Konami has just released the latest version of its Pro Evolution Soccer series, PES 2019, on the PC. Powered by FOX Engine, and similarly to last year’s offering, the PC version of Pro Evolution Soccer 2019 is based on the current-gen console version. As such, it’s time to benchmark this latest soccer game and see how it performs on the PC platform.
For this PC Performance Analysis, we used an Intel i7 4930K (overclocked at 4.2Ghz) with 8GB RAM, AMD’s Radeon RX580 and RX Vega 64, NVIDIA’s GTX980Ti and GTX690, Windows 10 64-bit and the latest version of the GeForce and Catalyst drivers. NVIDIA has not included any SLI profile for this game, meaning that our GTX690 performed similarly to a single GTX680.
Surprisingly enough, Konami has implemented a nice amount of graphics settings to tweak. PC gamers can adjust the quality of Texture Filtering, Ambient Occlusion, Shadows, Lens Simulation, Effects, Pitchside, Turf, Goal Net and Spectators, and they can enable or disable Depth of Field, Dynamic Resolution, Motion Blur, Bloom, Post Processing and Cloth Simulation.
In order to find out how the game performs on a variety of CPUs, we simulated a dual-core and a quad-core CPU. And unfortunately, our simulated dual-core was unable to offer an acceptable performance as we were experiencing major stutters randomly. On the other hand, our six-core and simulated quad-core systems had no trouble at all running the game.
Pro Evolution Soccer 2019 can run comfortably on a variety of GPUs on Max settings, however we did notice some slowdowns during the in-game cut-scenes. While our GTX980Ti and AMD Radeon RX Vega 64 were able to offer a constant 60fps experience at both 1080p and 1440p, they were under-used during the cut-scenes. On the other hand, our AMD Radeon RX580 was able to run the game with an average of 70fps at 1080p, though we did notice some drops to 44fps (again, the framerate drops were happening only during the cut-scenes).
But what about 4K? Well, our GTX980Ti was able to run the game with 60fps, however the cut-scenes were dropping to 30s. As for our AMD Radeon RX Vega 64, it was able to run the game with an average of 70fps and some cut-scenes were dropping to 41fps. Also, and contrary to the lower resolutions, our GPUs were maxed out during the cut-scenes. For reference, the cut-scenes and replays in the console versions are locked at 30fps.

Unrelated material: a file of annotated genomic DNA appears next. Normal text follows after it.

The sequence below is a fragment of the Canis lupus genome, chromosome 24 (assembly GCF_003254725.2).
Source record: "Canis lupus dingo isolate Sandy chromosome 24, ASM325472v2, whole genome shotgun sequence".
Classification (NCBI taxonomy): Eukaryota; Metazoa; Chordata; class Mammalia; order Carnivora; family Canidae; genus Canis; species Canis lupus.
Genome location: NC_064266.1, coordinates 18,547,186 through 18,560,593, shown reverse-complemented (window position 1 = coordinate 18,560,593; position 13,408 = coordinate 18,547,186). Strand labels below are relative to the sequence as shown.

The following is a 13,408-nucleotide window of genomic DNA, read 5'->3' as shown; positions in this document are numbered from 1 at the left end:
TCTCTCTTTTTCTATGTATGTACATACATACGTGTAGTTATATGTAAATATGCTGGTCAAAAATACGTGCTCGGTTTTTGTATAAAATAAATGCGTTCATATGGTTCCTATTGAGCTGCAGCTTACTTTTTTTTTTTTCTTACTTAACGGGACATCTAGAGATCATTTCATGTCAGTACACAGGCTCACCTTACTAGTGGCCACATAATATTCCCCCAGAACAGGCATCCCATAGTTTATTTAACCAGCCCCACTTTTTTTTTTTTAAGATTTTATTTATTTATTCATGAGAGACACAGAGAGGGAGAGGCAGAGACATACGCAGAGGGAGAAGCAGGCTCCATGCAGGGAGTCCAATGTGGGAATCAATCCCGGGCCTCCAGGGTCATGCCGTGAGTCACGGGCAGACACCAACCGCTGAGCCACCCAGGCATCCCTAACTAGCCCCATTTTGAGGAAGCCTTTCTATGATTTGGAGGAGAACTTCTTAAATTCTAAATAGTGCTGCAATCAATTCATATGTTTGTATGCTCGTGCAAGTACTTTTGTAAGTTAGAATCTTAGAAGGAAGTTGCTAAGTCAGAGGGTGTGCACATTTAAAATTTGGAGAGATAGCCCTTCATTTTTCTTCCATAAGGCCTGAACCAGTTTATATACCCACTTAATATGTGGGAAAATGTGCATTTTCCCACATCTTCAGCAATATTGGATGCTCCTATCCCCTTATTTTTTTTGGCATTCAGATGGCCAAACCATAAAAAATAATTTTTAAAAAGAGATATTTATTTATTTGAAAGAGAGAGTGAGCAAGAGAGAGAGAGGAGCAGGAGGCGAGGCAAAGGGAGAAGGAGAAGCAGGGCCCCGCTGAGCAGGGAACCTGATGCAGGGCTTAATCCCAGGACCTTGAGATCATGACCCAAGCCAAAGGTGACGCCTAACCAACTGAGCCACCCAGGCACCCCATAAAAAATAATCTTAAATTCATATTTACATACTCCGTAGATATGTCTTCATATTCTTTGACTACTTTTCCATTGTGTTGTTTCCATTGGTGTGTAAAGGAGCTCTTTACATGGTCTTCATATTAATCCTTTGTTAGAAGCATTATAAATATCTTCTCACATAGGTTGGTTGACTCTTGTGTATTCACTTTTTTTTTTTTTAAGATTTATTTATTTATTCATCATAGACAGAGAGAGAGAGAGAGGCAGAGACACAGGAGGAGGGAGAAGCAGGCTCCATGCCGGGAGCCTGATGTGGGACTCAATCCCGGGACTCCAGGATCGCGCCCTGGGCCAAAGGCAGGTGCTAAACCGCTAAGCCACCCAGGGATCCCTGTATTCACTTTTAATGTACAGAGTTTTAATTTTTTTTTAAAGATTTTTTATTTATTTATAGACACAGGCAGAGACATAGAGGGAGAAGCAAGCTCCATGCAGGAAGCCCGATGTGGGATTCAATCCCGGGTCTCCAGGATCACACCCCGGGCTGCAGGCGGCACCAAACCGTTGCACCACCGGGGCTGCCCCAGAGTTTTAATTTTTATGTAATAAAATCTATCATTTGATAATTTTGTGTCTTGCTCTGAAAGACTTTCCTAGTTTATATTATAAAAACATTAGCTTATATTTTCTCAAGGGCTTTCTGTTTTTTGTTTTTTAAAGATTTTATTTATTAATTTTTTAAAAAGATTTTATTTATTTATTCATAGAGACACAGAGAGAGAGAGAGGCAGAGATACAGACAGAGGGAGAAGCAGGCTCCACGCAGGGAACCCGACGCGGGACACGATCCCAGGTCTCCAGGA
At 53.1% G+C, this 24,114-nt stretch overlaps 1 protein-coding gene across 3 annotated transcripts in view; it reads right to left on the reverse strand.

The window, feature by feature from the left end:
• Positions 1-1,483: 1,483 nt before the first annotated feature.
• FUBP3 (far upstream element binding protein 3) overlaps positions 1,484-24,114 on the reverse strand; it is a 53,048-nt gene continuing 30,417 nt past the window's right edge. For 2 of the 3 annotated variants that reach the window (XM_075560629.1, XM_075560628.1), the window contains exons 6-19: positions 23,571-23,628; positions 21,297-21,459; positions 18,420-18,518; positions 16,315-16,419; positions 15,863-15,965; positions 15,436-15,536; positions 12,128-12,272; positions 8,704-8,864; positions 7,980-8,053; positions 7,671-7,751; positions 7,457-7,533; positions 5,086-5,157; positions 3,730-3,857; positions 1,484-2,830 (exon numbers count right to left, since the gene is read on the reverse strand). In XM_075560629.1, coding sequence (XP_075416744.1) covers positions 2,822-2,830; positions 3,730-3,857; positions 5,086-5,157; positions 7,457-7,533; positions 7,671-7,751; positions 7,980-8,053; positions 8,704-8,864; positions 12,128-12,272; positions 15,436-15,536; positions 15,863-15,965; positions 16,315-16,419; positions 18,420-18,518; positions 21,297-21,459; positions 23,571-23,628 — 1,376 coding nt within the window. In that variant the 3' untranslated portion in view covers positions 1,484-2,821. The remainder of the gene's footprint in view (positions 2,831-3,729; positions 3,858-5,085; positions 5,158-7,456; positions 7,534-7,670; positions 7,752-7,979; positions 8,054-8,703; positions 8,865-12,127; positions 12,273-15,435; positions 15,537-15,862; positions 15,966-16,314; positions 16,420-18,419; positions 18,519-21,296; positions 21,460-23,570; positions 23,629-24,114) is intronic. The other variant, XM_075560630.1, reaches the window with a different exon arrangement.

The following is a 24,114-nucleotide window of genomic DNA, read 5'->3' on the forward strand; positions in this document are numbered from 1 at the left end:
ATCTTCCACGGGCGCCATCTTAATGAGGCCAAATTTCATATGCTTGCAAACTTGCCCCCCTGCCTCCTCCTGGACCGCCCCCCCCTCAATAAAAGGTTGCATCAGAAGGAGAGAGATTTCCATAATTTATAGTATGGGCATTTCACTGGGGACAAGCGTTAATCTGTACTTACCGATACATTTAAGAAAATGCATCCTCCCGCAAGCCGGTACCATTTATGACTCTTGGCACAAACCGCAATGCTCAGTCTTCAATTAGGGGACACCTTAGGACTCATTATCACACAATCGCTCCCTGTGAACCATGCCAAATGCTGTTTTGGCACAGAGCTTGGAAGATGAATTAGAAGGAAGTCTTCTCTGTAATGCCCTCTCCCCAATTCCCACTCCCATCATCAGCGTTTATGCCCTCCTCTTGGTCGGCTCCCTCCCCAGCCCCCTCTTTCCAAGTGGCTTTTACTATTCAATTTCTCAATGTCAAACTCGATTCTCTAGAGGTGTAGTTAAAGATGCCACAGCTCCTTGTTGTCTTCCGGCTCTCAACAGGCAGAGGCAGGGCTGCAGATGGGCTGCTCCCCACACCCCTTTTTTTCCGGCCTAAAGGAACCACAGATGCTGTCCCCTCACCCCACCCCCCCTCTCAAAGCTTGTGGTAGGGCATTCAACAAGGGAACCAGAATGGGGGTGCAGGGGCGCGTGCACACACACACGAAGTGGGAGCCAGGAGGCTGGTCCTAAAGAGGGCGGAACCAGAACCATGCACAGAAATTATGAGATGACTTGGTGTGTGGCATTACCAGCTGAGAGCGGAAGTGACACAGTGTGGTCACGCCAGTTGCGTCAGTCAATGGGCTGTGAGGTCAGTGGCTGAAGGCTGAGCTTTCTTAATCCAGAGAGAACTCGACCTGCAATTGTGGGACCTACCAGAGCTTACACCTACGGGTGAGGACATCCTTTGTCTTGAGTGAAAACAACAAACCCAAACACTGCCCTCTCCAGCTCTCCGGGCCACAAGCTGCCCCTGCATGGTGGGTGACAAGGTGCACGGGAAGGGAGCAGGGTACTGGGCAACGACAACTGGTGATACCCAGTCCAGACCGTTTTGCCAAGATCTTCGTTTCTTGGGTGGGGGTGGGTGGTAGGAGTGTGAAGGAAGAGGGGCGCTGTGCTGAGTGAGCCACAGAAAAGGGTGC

Graphics wise, PES 2019 looks great but as we’ve said countless times, it does not feel that much different than PES 2018. Yes, the graphics overall are better but this feels like a refined version of the older games and not the next big step. Of course this is a yearly release that comes out on the same platforms, however, we’d love to see some noteworthy visual improvements, especially since the game is not that heavy on the GPU side (excluding the cut-scenes and replays).
We also experienced a strange issue with AMD’s hardware in this particular game. For some strange reason, PES 2019 could not run properly in full-screen mode (both our RX580 and RX Vega 64 were running with 25-35fps). The only solution we could find was running the game in window mode. As soon as we enabled window mode, our graphics cards were properly used. Those encountering this issue can run PES 2019 in window mode by simply pressing and holding the left mouse button in the desktop area (as soon as they launch the game).
All in all, Pro Evolution Soccer 2019 runs as you’d expect. The game does not require a high-end GPU and it can run fine on most quad-core, six-core and eight-core CPUs. Konami has added a nice amount of graphics settings and we did not experience any crashes or server/network issues. Unfortunately, and while it supports the keyboard, the game only displays gamepad prompts/icons. I know that most of you will be using a gamepad for this game, however it would have been nice to include proper keyboard prompts. The game does have some issues (like the full-screen bug with AMD’s GPUs and the cut-scenes optimization issues) so here is hoping that Konami will resolve them (my guess is that the former will get fixed but the latter will not).
John is the founder and Editor in Chief at DSOGaming. He is a PC gaming fan and highly supports the modding and indie communities. Before creating DSOGaming, John worked on numerous gaming websites. While he is a die-hard PC gamer, his gaming roots can be found on consoles. John loved – and still does – the 16-bit consoles, and considers SNES to be one of the best consoles. Still, the PC platform won him over consoles. That was mainly due to 3DFX and its iconic dedicated 3D accelerator graphics card, Voodoo 2. John has also written a higher degree thesis on the “The Evolution of PC graphics cards.”